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Less is more: The ideal length of corporate e-learning videos

If you are like me, you’ve watched some TV shows for hours and hours, usually late into the night, at least once. A lot of us binge-watch quite often. We all have different tastes when it comes to entertainment, but luckily there’s enough content – and streaming platforms – available to tickle everyone’s fancy.

However, just because this pastime is so popular, it doesn’t mean that when it comes to corporate e-learning, people will watch lengthy videos with the same dedication. It’s not a comment on the instructional designer’s skills; educational videos are just very different from popular entertainment and need to be treated as such.

The power of video

From my instructional design experience, I know that relevant and engaging videos are great because they have a major impact. Whenever we had something to show in training, a video would always be well-received. The participants’ feedback often mentioned it as the highlight.

We would often use videos of SMEs who were talking about relevant issues, giving advice, or sharing their journey. Some of these videos were truly inspirational. They were also usually short, and we also discussed them afterward.

Read more: Harnessing the power of SMEs for successful workplace training

The thing about video is that we’re so used to it that relevant facts can easily slip our memory – and that’s the kryptonite of learning. Since it’s trickier to organize a live discussion in e-learning scenarios, some things have to be done about the debriefing part.

The ideal video length

TED talks have officially established the ideal length of a mini-conference to sixteen minutes. I have watched so many of them online that my brain is almost programmed to shut off after that approximate time.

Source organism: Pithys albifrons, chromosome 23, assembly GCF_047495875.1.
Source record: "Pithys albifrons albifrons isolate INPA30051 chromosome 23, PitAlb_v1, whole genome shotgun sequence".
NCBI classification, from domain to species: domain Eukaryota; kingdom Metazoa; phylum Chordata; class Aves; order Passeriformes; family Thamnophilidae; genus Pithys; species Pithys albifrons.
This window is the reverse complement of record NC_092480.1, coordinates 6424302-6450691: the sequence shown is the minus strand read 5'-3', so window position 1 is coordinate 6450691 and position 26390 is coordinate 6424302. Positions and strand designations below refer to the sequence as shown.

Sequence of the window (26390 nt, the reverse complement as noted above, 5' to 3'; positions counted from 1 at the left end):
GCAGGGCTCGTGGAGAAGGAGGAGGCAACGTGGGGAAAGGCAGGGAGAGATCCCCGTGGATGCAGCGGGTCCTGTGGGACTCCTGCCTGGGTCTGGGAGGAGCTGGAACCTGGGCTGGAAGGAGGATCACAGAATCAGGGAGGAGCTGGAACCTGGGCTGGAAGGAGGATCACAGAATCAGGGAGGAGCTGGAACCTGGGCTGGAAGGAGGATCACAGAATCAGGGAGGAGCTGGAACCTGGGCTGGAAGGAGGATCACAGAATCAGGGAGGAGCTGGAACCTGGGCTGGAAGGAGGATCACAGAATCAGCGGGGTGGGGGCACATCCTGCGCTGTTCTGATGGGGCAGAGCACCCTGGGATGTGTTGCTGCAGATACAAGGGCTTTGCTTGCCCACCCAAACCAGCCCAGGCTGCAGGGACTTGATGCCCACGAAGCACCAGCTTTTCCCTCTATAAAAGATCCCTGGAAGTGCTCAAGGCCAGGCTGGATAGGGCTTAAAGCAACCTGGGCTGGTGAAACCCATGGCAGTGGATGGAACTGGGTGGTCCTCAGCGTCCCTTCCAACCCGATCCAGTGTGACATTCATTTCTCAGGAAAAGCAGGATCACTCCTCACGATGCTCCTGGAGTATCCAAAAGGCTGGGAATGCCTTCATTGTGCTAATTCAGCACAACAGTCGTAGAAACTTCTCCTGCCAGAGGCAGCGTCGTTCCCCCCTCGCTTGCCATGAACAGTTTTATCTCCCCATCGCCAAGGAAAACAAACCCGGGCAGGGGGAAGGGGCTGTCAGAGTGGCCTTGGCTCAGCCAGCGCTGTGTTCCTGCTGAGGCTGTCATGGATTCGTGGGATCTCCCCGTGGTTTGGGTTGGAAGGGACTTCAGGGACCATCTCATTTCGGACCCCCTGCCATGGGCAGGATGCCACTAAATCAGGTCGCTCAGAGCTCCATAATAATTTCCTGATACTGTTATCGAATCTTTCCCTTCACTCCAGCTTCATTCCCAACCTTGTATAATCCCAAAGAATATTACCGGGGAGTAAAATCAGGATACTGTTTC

Read more: Top 7 TED Talks for L&D professionals [Infographic]

For e-learning videos, it’s safer to see what the research has to say. This study looked at 564,710 videos and more than 1.3 billion plays, so its findings should be quite pertinent. The number one conclusion was that videos of up to two minutes long are the best for engagement. So, if you have a powerful message, try to can communicate in under two minutes.

However, two minutes won’t be enough for when you need to include more information and directions. In that case, you should go with the second-best option, which is 11 to 12 minutes. Any longer that, and the learners’ attention dwindles significantly.

What to do about long video material?

There are several options if you have already created the video content. You can use editing tools and cut it into smaller chunks. Since video is passive and engagement comes from being involved in the learning process, it’s best to alternate the video bits with quizzes, simulations, small tasks, or any form of interactive or participative activity.

If you can’t do that for some reason, you can always post it as extra material that learners access at their own convenience if they feel they need more information on the subject they’re learning or are simply curious about it.

Inserting it as it is will most probably result in bored learners who either skip the whole thing or engage in some other activity during that time. Forty minutes, for example, is perfect for watching an episode of their favorite show on a tablet while the SME vexes more or less poetically on the laptop screen.

Read more: 10 Advantages of microlearning in online training

Should you make twelve-minute courses?

No. That’s a bit short to be called a course. However, since micro learning is widely preferred and learners can access the modules when they want to, you can create 25-30 minute-long videos. The key is to make sure they’re engaging, and chunk the information in a way that allows users to hit pause and watch later without stopping in the middle of an important topic.

The other useful tip is to add some degree of interactivity if you have the technology to do so. Having the learner answer questions or choose the “chapter“ they would like to see next are easy devices to keep them engaged in the experience. Ultimately, it’s also a matter of knowing the audience, so do a little research on that before deciding the best route.

Read more: How to drive up learner engagement in digital training

Closing thoughts

Video content is very hot these days. However, shorter ones seem to be a lot more successful. Instructional designers can’t ignore this reality when they are looking to tap into the full benefits of video content.